When we finally reached Nyaung Shwe, we were tired and drenched, my poor shoes barely discernible under all the red mud. Norah had arrived at the hostel a few days earlier; she laughed as she saw our miserable condition. A long, hot shower had never felt better. After I’d slipped into clean clothes, I headed out to the roof top where the guys were already drinking.

I ordered myself a red Mandalay and swiped my hand in a negating gesture as one of the Americans shoved a bottle of 10 Kyat Myanmar whiskey my way. The sun had just set; over the low roofs of this sleepy little tourist village the sky was deepening ink, wisps of white cloud in between. The music was good, even though later I would notice the playlist consisted of only about twenty songs played in painful repetition.

A hike like the one we’d completed can suck a strong man dry. Soon the only ones left were me, Brian, and another American, whose name might have been Andy and who had told me about the process of becoming an astronaut. Andy the Astronaut. Has a nice ring to it, doesn’t it?

Familiar first chords struck the air. An instinctive smile stole to my lips, as I remembered – as I always did – a night in another bar far away, long ago. I thought no one would notice. But as soon as the first notes were out, Brian shouted: ‘Oh man, I love this song!’

Just a small town girl living in a lonely world… She took the midnight train going anywhere…

Admittedly, none of us were very good at singing, but it didn’t stop us. We knew the words by heart, and we sang every one of them, with head-banging, grin-inducing, blood-boiling gusto. As I sang: some will win, some will lose, some were born to sing the blues, I wondered as I’d always done which one of them I was, but as I got swept away by the oncoming chorus I soon forgot all about it.

Loneliness is a terrible thing, but as I told the guys good night that night, I didn’t feel its claws on my shoulders. I felt my feet firmly on the ground; my head full of dreams. And the creature would return, I knew; but not tonight, no, not yet. Not now.

Uyuni, Bolivia


Last night I had decided I wanted to be happy again.

With the fire of the sunset on our backs, frozen fingertips rubbing against each other in order to keep warm, barely escaping sleep from the exhaustion that the daily activities had brought in their wake, I stared out the window into the darkness only broken by the first of the many stars of the night and I made another firm decision to be happy. It was strange how it should be a conscious decision. Just a few years earlier I took happiness for granted; indeed, I spent it up like millionaire’s money, believing there was no end to it. Then the figurative credit card bill hit me and I found myself a pauper.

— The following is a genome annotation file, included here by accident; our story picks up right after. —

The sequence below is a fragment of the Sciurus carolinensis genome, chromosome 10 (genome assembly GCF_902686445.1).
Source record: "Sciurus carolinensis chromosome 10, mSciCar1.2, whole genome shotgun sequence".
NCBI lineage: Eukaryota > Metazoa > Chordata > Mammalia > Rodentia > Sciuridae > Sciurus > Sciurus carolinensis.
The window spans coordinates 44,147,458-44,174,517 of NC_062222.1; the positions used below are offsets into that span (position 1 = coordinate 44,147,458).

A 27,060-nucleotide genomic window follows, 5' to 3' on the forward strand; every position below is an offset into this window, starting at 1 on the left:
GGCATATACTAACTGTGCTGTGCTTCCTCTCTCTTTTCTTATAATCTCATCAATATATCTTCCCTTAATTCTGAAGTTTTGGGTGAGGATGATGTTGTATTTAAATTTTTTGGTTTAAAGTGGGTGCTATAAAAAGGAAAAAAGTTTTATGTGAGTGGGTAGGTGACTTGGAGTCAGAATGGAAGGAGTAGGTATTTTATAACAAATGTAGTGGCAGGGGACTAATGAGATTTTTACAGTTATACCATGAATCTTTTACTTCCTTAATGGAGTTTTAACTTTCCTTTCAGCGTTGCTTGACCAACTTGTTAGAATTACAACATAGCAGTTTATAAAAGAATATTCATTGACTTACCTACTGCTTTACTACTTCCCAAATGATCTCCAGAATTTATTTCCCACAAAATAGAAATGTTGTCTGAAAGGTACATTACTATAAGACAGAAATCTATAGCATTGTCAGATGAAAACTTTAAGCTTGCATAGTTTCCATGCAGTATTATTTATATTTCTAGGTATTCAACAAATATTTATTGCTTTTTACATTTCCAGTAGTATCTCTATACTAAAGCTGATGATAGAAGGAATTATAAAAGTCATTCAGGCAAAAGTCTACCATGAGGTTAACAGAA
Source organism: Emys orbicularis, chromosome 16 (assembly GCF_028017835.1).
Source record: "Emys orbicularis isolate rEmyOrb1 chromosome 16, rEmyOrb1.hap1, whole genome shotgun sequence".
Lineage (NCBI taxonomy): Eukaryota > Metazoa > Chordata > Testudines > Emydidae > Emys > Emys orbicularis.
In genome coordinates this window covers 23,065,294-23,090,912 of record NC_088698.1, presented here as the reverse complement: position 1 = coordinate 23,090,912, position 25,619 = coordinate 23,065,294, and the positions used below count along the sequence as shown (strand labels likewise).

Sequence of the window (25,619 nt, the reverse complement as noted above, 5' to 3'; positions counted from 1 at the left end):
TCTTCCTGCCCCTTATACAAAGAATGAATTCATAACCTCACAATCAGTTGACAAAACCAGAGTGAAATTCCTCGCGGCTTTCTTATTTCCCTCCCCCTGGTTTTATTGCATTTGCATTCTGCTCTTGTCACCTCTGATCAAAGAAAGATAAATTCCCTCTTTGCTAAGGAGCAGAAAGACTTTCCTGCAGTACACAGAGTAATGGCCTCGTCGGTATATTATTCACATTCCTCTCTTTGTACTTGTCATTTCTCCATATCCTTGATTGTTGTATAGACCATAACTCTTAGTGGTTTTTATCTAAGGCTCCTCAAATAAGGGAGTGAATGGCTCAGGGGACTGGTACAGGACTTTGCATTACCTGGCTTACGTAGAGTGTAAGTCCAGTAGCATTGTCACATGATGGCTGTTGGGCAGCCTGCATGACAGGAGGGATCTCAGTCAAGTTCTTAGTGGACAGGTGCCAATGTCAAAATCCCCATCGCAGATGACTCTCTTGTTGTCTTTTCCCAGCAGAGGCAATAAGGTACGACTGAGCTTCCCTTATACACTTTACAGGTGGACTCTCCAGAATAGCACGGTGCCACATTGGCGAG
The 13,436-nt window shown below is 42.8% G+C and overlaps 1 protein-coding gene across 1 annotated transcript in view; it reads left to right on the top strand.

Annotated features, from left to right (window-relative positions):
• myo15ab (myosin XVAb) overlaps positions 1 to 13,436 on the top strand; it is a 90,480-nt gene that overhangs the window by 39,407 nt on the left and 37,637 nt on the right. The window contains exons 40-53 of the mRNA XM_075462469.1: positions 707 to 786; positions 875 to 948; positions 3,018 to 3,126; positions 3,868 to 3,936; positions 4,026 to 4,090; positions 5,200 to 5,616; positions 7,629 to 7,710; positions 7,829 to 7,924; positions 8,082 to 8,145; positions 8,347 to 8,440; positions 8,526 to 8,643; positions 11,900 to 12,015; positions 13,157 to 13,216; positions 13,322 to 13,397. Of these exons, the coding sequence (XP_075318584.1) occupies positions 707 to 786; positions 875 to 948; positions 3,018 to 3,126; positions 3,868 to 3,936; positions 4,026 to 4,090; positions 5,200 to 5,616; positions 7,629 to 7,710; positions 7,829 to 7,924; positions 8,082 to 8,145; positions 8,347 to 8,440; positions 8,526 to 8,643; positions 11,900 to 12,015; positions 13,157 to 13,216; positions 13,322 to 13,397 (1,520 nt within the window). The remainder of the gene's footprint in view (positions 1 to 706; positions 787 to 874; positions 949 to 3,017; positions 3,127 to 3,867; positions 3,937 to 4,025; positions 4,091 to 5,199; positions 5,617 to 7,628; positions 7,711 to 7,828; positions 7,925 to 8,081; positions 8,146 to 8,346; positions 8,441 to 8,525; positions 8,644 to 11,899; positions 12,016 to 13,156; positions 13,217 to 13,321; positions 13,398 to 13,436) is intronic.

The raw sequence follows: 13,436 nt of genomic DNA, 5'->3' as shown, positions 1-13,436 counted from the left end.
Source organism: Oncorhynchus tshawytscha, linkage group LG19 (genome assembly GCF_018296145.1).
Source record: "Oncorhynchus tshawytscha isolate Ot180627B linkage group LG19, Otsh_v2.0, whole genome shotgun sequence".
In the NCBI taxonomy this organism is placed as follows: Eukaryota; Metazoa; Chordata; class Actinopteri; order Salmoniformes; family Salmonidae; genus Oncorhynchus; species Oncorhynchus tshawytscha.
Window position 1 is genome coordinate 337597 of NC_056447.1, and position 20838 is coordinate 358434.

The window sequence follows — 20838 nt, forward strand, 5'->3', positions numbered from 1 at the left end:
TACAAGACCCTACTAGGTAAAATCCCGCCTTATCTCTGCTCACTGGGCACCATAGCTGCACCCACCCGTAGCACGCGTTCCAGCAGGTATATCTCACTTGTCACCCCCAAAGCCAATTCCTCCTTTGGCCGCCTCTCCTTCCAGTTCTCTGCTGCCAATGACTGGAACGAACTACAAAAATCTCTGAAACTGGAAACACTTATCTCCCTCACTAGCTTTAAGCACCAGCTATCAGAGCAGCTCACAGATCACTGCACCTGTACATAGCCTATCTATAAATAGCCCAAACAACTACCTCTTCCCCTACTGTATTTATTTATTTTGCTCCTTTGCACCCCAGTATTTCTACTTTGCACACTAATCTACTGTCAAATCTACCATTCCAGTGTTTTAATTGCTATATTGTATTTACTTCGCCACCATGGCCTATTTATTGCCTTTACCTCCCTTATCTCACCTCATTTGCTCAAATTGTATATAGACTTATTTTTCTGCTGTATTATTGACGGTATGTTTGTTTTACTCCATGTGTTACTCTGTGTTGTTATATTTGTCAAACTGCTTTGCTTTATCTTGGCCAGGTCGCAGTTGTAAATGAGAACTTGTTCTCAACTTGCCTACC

I wouldn’t consider myself sad. I am a person who gets sad, maybe too often these days, but I would not describe myself as a sad person the way I used to describe myself as a happy person. But lately I have not been happy. I used to get so excited about the smallest things. I talked to everyone in hostels, I wasn’t scared of making a fool of myself (and often I did just that) and I dived headfirst into new adventure probably faster than was good for my health.

When did I become so guarded and careful? The change must have been so gradual I never even stood a chance of catching it or stopping it. But like any disease, if caught early, may still be reversible.

Scott has conquered the passenger seat – a privilege granted to him for his long legs and endless supply of pop bangers. Us tiny people are stuffed on the backseat, alpaca sweaters filling up all the extra space, sunnies on even inside because the pale vastness outside is just too bright. We’ve spent the day before fighting dragons and dancing out of Pringles cans on the largest salt flats in the world. (Whatever they say about Despacito, I will never be able to hate it – it will always bring me back to South America.) Today we are traversing through rough lands, still partly covered in snow, breathtaking enough to make me want to photograph every inch of it but at the same time knowing the camera could never see it the way I do.